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What Are The Penalties For Contributing To A Delinquency Of A Minor In Michigan?

 

In Michigan, an adult that allows or encourages a minor under the age of 17 to engage in illegal activity or places a minor in a situation that exposes them to illegal behavior can be guilty of a crime.  Contributing to the delinquency of a minor can consist of keeping a child home from school to cause truancy or can be as serious as providing alcohol or illegal drugs for the child to use.  Either way, an adult who violates this statute can be subject to probation, fines and even incarceration.

MCL 750.145 states “[a]ny person who shall by any act, or by any word, encourage, contribute toward, cause or tend to cause any minor child under the age of 17 years to become neglected or delinquent so as to come or tend to come under the jurisdiction of the juvenile division of the probate court, as defined in [MCL 712A.2], whether or not such child shall in fact be adjudicated a ward of the probate court, shall be guilty of a misdemeanor.”

A person convicted of contributing to the delinquency of a minor can be punished by a fine up to $500.00 or up to 90 days in jail, or both.

The Michigan Supreme Court examined the meaning and intent of this statute closely in People v Tennyson, 487 Mich 730; 790 NW2d 354 (2010).  In that case, Detroit police executed a search warrant at the defendant’s home and seized three grams of cocaine and two loaded firearms.  At the time of the raid, the defendant’s 10 year old stepson was home.  The defendant was charged with possession of less than 25 grams of heroin (MCL 333.7403(2)(a)(v)), being a felon in possession of a firearm (MCL 750.224f), possession of a firearm during the commission of a felony (MCL 750.227b), and contributing to the neglect or delinquency of a minor (MCL 750.145).  The prosecutor alleged that the defendant contributed to the delinquency of the child by “exposing him to the use and sale of narcotics.”  The jury convicted him of all charges and the Michigan Court of Appeals upheld the result.  The defendant appealed to the Michigan Supreme Court.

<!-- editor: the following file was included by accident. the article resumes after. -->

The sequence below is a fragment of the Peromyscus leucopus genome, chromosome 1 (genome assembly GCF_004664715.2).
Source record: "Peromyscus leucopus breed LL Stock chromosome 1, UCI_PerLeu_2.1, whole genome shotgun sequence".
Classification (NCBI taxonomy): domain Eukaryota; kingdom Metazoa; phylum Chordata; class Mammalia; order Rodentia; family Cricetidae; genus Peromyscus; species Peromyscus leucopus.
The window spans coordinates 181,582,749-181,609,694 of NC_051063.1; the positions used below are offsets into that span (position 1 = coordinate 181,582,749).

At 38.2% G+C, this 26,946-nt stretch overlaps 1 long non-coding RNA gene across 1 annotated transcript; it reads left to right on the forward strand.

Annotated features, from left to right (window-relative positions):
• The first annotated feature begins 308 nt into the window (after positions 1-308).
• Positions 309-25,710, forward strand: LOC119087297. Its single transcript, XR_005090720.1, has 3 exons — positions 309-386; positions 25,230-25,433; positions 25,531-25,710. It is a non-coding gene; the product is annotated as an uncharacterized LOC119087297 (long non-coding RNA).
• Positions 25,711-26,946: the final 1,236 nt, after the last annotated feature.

The contested language in MCL 750.145 is the word “tend”.  “This statute requires that the prosecutor prove beyond a reasonable doubt that defendant (1) by any act or word (2) ‘tend[ed] to cause’ any minor (3) to “become neglected or delinquent” (4) so as to ‘tend to come’ under what was then probate court jurisdiction, which has since been transferred to the family division of circuit court, or “family court.”  Id at 736.

“The statute also makes clear that ‘neglect’ and ‘delinquency’ are specifically defined by MCL 712A.2, and that an adjudication that the child is, in fact, a ward of the court is not a prerequisite to a conviction.”  Id at 736.  However, the adult’s behavior has to, at least, “tend to cause” such neglect or delinquency.  The Michigan Supreme Court believed that “everyday lapses in parental behavior would not ordinarily suffice to lay a foundation for criminal charges that would trigger at least the initiation of the parental rights termination process, just as they have never before sufficed in this state to establish criminal charges under MCL 750.145.”  Id at 742.  “Rather, ‘tend’ properly takes into consideration the totality of the parent’s conduct, and the overall impact of that conduct upon the child.”  Id at 742.  “Accordingly, the statute’s first use of ‘tend’ requires a determination that a defendant’s conduct has caused it to be more likely than not that a minor would ‘become neglected or delinquent.’” Id at 743.  “Similarly, the statute’s second use of ‘tend requires a determination that a defendant’s conduct caused it to be more likely than not that a minor would come under family court jurisdiction.”  Id at 743.

In the instant case, the Michigan Supreme Court found that the defendant’s behavior did not “tend” to contribute to the delinquency or neglect of a minor: